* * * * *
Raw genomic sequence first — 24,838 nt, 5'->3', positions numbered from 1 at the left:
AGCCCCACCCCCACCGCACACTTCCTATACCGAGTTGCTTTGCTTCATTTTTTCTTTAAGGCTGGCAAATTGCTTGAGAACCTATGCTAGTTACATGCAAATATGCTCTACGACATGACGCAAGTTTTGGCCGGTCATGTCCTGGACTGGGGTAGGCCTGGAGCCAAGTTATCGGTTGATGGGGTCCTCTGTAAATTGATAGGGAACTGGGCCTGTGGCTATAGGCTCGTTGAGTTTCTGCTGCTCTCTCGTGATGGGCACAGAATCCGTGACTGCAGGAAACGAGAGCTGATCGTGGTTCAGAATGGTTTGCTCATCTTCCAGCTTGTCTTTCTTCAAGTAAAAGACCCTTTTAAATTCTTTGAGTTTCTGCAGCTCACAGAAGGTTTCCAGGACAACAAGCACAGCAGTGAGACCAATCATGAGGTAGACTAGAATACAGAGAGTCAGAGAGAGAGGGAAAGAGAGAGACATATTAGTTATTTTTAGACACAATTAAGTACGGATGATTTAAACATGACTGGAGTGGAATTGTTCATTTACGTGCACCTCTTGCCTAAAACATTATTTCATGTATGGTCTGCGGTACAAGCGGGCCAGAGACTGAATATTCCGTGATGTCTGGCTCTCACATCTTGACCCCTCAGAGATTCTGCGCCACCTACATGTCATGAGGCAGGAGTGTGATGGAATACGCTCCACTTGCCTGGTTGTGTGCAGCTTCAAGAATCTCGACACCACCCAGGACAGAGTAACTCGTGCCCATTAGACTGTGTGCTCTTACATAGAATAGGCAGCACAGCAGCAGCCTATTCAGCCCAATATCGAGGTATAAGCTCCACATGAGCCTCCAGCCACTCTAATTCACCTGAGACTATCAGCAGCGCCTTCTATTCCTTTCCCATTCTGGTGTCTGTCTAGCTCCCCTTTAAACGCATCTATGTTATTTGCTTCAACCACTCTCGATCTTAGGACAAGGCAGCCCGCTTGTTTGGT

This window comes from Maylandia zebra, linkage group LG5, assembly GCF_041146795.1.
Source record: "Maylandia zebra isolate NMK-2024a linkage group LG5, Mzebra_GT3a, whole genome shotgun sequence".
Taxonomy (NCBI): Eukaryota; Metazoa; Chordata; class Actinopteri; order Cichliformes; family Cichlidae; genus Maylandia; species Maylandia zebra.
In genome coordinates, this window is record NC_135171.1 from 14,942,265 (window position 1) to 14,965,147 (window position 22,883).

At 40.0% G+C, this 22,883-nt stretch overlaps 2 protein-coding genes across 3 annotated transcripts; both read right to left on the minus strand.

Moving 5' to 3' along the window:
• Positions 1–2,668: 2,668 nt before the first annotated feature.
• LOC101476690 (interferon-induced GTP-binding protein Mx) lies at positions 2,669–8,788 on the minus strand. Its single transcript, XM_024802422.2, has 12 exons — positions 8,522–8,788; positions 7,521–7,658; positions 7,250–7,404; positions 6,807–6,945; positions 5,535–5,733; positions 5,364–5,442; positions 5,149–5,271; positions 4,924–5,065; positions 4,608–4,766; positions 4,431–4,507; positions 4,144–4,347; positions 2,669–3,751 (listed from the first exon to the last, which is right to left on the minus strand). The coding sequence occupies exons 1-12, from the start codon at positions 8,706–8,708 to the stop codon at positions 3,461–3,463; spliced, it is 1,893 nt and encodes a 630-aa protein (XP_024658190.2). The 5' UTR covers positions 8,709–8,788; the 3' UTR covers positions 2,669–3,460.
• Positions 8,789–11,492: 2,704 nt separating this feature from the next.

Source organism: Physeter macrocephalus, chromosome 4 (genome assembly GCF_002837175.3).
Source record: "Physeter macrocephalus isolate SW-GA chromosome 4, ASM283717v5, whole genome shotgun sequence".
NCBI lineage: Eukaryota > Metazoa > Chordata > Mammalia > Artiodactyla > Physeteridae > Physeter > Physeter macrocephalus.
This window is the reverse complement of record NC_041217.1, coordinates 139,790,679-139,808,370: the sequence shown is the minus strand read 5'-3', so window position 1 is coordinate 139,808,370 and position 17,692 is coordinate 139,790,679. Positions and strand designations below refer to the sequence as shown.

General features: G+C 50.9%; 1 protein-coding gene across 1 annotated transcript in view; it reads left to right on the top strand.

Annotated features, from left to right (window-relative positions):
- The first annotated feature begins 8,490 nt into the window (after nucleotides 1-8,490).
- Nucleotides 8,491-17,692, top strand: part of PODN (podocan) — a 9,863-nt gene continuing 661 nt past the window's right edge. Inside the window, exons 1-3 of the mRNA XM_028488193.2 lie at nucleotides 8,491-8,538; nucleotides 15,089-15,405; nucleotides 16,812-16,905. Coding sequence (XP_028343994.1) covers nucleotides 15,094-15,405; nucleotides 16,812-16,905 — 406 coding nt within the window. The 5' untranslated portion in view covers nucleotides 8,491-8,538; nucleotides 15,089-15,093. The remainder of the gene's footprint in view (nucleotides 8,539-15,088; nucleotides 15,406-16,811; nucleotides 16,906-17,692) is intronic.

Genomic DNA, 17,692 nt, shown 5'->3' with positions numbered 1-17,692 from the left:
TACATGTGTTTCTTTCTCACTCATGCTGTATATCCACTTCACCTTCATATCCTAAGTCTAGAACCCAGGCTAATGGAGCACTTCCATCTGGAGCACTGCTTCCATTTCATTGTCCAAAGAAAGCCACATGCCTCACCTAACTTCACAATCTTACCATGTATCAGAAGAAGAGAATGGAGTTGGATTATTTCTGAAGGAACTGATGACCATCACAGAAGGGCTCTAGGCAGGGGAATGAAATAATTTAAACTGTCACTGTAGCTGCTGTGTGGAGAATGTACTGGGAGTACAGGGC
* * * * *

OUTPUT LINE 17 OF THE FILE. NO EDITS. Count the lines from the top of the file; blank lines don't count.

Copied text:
Annotated features, from left to right (window-relative positions):